This, though, is not such a case. On this particular topic, no great discoveries separate us from Plutarch. No new light has been shed. There never was a time when men in their pre-scientific ignorance did not understand that statues are incapable of speech. (If anything, our experience should make us more open to the idea of talking statues, since we routinely hear human voices coming from phones, doors, dolls, and other inanimate objects without visible organs of articulation, whereas Plutarch would never have heard a human voice coming from anything but a human being.)
Plutarch makes it clear that he was perfectly familiar with all the “modern,” “scientific” objections to the idea of talking statues. In his Life of Coriolanus, he relates how some women erected a statue of the goddess Fortuna,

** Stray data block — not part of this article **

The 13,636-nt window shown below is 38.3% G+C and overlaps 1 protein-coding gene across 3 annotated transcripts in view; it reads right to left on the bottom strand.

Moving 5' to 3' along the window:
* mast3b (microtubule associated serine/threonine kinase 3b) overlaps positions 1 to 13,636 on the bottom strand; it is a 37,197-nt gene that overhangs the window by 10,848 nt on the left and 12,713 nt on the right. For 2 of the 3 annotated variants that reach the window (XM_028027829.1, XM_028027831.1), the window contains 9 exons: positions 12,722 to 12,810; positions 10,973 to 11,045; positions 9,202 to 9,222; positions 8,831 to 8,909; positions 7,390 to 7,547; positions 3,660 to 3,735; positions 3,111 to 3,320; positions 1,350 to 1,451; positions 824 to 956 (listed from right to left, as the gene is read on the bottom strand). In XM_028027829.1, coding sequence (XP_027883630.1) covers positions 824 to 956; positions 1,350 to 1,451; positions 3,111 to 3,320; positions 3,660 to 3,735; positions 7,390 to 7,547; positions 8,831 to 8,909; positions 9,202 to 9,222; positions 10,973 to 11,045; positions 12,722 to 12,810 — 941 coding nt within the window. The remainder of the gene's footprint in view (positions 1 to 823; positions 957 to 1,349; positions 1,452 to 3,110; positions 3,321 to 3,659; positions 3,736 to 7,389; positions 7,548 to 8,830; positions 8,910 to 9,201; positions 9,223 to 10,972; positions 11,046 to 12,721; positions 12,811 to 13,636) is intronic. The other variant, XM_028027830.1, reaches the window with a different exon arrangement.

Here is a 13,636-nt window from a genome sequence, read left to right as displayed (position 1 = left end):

which the Romans say uttered, as it was putting up, words to this effect, “Blessed of the gods, O women, is your gift.” These words they profess were repeated a second time, expecting our belief for what seems pretty nearly an impossibility. It may be possible enough, that statues may seem to sweat, and to run with tears, and to stand with certain dewy drops of a sanguine color; for timber and stones are frequently known to contract a kind of scurf and rottenness, productive of moisture; and various tints may form on the surfaces, both from within and from the action of the air outside; and by these signs it is not absurd to imagine that the deities may forewarn us. It may happen, also, that the images and statues may sometimes make a noise not unlike that of a moan or groan, through a rupture or violent internal separation of the parts; but that an articulate voice, and such express words, and language so clear and exact and elaborate, should proceed from inanimate things, is, in my judgment, a thing utterly out of possibility. For it was never known that either the soul of man, or the deity himself, uttered vocal sounds and language alone, without an organized body and members fitted for speech. But where history seems in a matter to force our assent by the concurrence of numerous and credible witnesses, we are to conclude that an impression distinct from sensation affects the imaginative part of our nature, and then carries away the judgment, so as to believe it to be a sensation: just as in sleep we fancy we see and hear, without really doing either.